But Obama made it difficult for Republicans to oppose new funds for education, pulling no punches about U.S. standings in the global educational rankings. India and China “educate their children earlier and younger,” Obama said. “If we want innovation to produce jobs in America and not overseas, then we also have to win the race to educate our kids.”He went on to declare: “Over the next ten years, nearly half of all new jobs will require education that goes beyond a high school degree. And yet, as many as a quarter of our students aren’t even finishing high school. The quality of our math and science education lags behind many other nations. America has fallen to ninth in the proportion of young people with a college degree.”
After the Russians surprised us by launching the Sputnik, Obama reminded us, in the 1960s we invested in better research and education, which enabled us not only to surpass the Soviets, but to unleash “a wave of innovation that created new industries and millions of new jobs.”
Some of Obama’s proposals had elements that were red meat to one party and anathema to the other. He proposed closing the loopholes in the tax code, which would make possible the lowering of corporate tax rates. Democrats nodded approvingly at the former and Republicans at the latter. But when he insisted that the Bush tax cuts for the wealthiest Americans have to go, progressives rejoiced and Republicans fumed.
Naturally, Obama couldn’t ignore the deficit. He proposed freezing annual domestic spending for the next five years, which appears to be at odds with his investment goals. So to offset the spending he advocates for education, infrastructure and research, Obama would eliminate the subsidies—which amount to billions of dollars—to the oil companies, “because,” as he noted, “they’re doing just fine on their own.” To placate conservatives, he encouraged Republicans to suggest improvements to the health care law, and agreed to consider their proposal of medical malpractice reform. But he was, of course, adamantly opposed to the wholesale repeal of his signature legislation.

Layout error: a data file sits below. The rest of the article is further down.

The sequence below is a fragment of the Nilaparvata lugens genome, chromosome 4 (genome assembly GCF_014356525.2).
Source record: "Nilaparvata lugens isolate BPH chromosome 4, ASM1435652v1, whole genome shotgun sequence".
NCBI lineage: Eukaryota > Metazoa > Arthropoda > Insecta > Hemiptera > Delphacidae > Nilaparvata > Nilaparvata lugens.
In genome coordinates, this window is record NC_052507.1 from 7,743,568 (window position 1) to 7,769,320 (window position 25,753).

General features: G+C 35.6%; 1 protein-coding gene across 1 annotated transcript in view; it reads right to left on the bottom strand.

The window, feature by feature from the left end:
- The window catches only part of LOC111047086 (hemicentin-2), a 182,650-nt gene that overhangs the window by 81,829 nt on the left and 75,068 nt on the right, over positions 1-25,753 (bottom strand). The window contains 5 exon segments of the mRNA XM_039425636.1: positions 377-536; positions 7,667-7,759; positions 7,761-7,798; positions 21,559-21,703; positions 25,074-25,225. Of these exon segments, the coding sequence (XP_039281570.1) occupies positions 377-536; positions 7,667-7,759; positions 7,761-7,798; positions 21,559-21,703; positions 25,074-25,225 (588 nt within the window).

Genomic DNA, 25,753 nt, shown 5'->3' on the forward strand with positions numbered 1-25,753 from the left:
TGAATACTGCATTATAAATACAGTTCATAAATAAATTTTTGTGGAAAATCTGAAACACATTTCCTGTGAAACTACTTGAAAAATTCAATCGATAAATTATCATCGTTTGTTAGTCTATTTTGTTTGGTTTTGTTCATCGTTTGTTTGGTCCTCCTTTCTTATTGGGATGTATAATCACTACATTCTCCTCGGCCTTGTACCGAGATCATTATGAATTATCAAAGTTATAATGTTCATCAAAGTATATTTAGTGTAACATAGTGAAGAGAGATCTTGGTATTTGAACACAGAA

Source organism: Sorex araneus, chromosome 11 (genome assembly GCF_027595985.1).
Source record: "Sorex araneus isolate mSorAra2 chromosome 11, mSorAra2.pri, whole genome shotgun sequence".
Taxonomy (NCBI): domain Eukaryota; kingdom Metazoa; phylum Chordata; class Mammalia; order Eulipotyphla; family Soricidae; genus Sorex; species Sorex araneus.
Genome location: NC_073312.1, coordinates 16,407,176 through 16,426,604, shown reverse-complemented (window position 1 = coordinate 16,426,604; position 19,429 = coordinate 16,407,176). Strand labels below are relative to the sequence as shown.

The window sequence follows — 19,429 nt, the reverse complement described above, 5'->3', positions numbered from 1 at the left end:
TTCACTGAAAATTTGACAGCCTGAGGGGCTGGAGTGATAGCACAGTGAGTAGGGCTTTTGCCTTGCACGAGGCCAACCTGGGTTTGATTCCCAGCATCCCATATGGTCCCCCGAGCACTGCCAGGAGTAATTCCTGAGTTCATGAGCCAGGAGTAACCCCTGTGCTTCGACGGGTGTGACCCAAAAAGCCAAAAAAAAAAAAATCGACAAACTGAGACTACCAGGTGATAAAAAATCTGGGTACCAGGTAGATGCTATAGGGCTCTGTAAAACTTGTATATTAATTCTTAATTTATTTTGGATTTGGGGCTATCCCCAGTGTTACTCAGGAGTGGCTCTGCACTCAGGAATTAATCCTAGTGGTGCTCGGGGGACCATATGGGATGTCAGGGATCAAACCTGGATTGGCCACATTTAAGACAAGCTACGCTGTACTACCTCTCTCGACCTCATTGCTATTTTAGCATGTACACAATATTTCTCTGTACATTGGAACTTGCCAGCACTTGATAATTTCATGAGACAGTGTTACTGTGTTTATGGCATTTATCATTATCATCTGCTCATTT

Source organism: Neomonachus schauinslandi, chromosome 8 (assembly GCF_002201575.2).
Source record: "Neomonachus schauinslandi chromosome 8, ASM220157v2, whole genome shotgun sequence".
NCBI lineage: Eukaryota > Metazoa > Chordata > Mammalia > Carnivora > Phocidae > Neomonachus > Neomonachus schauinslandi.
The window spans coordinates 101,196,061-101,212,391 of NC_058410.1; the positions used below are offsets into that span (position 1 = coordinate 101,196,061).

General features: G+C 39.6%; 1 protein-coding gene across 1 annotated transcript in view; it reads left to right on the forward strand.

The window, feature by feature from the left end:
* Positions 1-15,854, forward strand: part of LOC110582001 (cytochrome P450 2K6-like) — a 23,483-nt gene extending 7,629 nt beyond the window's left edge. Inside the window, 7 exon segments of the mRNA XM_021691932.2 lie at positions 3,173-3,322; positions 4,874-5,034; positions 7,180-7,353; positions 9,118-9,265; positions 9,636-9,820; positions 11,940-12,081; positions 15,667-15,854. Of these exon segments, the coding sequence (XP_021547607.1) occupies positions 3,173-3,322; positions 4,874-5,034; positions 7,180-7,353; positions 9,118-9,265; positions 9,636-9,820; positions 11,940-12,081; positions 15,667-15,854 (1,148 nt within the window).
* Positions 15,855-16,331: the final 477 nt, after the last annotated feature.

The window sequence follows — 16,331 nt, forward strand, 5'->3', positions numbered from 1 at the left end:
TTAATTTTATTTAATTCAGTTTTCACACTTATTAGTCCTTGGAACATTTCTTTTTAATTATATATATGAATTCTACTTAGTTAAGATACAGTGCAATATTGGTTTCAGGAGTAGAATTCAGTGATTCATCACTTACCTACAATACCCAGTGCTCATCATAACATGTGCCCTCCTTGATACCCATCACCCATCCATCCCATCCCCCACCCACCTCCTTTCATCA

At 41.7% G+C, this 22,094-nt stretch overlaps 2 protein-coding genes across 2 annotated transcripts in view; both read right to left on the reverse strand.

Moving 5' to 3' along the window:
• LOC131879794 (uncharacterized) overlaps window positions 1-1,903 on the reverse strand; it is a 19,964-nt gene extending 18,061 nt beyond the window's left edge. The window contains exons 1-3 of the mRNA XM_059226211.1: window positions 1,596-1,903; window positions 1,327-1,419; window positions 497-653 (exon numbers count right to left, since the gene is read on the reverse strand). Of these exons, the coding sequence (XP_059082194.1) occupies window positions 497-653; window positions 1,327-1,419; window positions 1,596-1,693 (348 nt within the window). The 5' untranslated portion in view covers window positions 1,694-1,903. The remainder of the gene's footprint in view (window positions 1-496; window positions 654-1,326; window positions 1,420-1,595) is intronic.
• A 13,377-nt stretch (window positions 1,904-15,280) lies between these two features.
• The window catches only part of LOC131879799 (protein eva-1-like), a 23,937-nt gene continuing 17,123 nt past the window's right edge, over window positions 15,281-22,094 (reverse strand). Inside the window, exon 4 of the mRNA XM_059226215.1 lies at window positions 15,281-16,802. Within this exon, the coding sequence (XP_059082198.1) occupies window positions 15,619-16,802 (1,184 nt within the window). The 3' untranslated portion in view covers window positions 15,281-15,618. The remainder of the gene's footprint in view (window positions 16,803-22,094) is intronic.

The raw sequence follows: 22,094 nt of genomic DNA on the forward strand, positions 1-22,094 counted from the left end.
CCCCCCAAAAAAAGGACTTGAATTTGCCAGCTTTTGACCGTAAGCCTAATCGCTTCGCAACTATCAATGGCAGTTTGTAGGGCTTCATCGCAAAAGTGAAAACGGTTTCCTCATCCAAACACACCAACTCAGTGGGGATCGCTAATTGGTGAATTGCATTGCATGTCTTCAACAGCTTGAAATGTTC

He said little about entitlements such as Medicare and Social Security, which account for about 60 percent of federal spending—an area of public policy that many of us will be watching closely as the Congressional wrangling begins. He did say these programs will have to be modified, but not “on the backs of our most vulnerable citizens.” Obama would, he said, “strengthen Social Security for future generations. And we must do it without putting at risk current retirees, the most vulnerable, or people with disabilities; without slashing benefits for future generations; and without subjecting Americans’ guaranteed retirement income to the whims of the stock market.”
Turning to foreign affairs, Obama made no mention of Israel. Yesterday on “Morning Joe,” Zbigniew Brzezinski theorized that this omission may signify either that he’s given up on achieving peace or that he’s expecting a new development in the near future.
Obama didn’t try to sugar-coat the pain and difficulty that lie ahead. We must reduce the deficit, he explained, reform our schools and wean ourselves off “yesterday’s energy” as we develop green ways to satisfy our (hopefully diminished) need. Everyone will be affected by the deep cuts. Sacrifice will be required. But his peroration was devoted to the premise that we can do it because of who we are. “We do big things,” he said.
Here’s hoping we do more of them in 2011.